Amazon Air have been making headlines with news of strengthening their logistics capabilities.
Last week Amazon announced the planned launched of new air hub in 2021 as part of their ongoing commitment to accelerated delivery.
Some might even say that Amazon is developing their fulfilment network faster than UPS and FedEx. However, how much competitive risk does Amazon Air pose to UPS-FedEx growth?
What is Amazon Air?
In 2016, Amazon unveiled their first plane to support new Prime Air delivery, says a recent report Amazon Air: Encroaching On UPS & FDX Air Space by Morgan Stanley.
In Jan 2017, Amazon Air announced an air hub in Cincinnati/Northern Kentucky airport. The hub has the capacity to handle over 100 planes and cost roughly $1.5 bn.
As of July 2018, the report says that the US Air Transport Services Group operates 20 planes, while Atlas Air operates 12 planes for Amazon. The analysis predicts that by June 2019 Amazon will have 40 planes in their fleet.
Amazon Air vs UPS and FDX Air
Amazon’s US logistics are handled by four suppliers. Amazon package volumes are split between USPS (40-45%), UPS (30-35%), FedEx (10-15%), says the report. A network of independent service providers (ISPs) forming Amazon’s in-house fulfilment operation of 10-15%.
Since USPS and ISPs do not own planes, the emergence of Amazon Air would be an alternative to existing air delivery providers UPS and FedEx. The analysis compared Amazon against UPS and FedEx Air Express to understand the size and scope of the company’s air delivery capabilities.
Amazon plains are bigger but still behind FedEx and UPS’ capabilities
The report acknowledges that Amazon plains are bigger on average than UPS and FedEx. An average payload for Amazon’s planes of 63 tones is above FedEx 58 tons and UPS’s 55 tons. However, the analysis notes that Amazon’s total payload capacity lags behind the duo’s range. It says that Amazon’s 40 planes utilisation accounts for 23% UPS and 14% of FedEx’ monthly total air capacity.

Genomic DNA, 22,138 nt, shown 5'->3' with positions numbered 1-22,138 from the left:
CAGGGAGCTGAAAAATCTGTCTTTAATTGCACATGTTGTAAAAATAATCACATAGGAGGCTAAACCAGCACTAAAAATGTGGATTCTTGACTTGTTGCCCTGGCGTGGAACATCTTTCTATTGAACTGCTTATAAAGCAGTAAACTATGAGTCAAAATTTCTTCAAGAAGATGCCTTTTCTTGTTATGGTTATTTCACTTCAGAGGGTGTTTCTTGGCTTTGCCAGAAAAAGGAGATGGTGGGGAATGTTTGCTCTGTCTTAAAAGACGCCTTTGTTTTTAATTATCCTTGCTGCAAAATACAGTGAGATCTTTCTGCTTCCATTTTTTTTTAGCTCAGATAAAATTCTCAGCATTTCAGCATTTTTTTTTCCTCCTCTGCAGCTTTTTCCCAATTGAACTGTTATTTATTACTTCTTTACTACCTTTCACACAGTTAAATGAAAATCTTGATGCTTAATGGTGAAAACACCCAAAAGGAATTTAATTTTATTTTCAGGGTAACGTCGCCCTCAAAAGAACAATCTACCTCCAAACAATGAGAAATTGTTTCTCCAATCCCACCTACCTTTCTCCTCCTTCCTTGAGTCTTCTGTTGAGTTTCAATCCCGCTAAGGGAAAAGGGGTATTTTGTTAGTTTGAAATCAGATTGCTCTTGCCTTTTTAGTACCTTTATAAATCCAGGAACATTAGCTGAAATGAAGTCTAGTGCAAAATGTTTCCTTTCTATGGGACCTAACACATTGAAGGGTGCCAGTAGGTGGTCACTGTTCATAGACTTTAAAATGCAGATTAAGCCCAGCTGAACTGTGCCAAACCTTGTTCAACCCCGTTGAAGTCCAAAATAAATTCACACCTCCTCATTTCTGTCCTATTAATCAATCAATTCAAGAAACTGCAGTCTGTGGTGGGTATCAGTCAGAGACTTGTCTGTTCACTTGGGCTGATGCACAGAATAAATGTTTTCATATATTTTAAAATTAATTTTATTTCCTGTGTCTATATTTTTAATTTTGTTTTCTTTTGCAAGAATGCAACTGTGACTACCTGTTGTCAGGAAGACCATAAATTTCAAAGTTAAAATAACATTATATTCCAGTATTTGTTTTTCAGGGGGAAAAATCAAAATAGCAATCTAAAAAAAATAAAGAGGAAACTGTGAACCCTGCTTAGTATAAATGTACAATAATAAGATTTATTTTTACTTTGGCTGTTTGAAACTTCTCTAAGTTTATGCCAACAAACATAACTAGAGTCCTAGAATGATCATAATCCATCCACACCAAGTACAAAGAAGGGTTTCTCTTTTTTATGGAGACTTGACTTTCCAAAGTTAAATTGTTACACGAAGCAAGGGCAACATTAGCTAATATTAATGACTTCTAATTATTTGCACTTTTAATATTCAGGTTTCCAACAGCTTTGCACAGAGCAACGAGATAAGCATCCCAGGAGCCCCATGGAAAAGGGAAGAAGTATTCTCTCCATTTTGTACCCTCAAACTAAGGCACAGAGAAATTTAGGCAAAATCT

Amazon is a fraction of the size of UPS and FedEx
It will come as no surprise that Amazon Air is but a fraction of the size of UPS and FedEx. After all, Amazon Air has been around for less than two years while FedEx Express has been about for 45 years and UPS for 30 years. However, there may be signs that Amazon may already be punching above their weight.
The analysis notes that since Amazon Air are exclusively a US domestic operation at this time, all numbers pertaining to FedEx and UPS’s air operations are also US domestic only.
Amazon’s Air fleet of 40 planes only make up 7% of FedEx’ 2018 monthly active domestic fleet of 378 planes – 11% of UPS’s 2018 monthly active domestic fleet of 242 planes. This puts a question mark whether Amazon’s aerial network could catch up with FedEx and UPS’ air fleet?
According to the report, FedEx plan to buy 167 planes by 2023. UPS aims to buy 32 planes by 2022. If Amazon bought 100 B767-F planes to fill up thier KY air hub, they would account for 26% and 41% of FedEx and UPS’ estimated monthly active domestic fleets, respectively.
Old players are standing the test of time against new disruptors
These findings highlight the notion of existing players winning over the new entrants’. It appears that companies with infrastructure that has been built on decades of experience, trial-and-error methods are standing the test of time as the emerging businesses threat to disrupt the landscape. The new players are already increasing the efficiency of operations with innovating tools and services, but they’re not reinventing the wheel.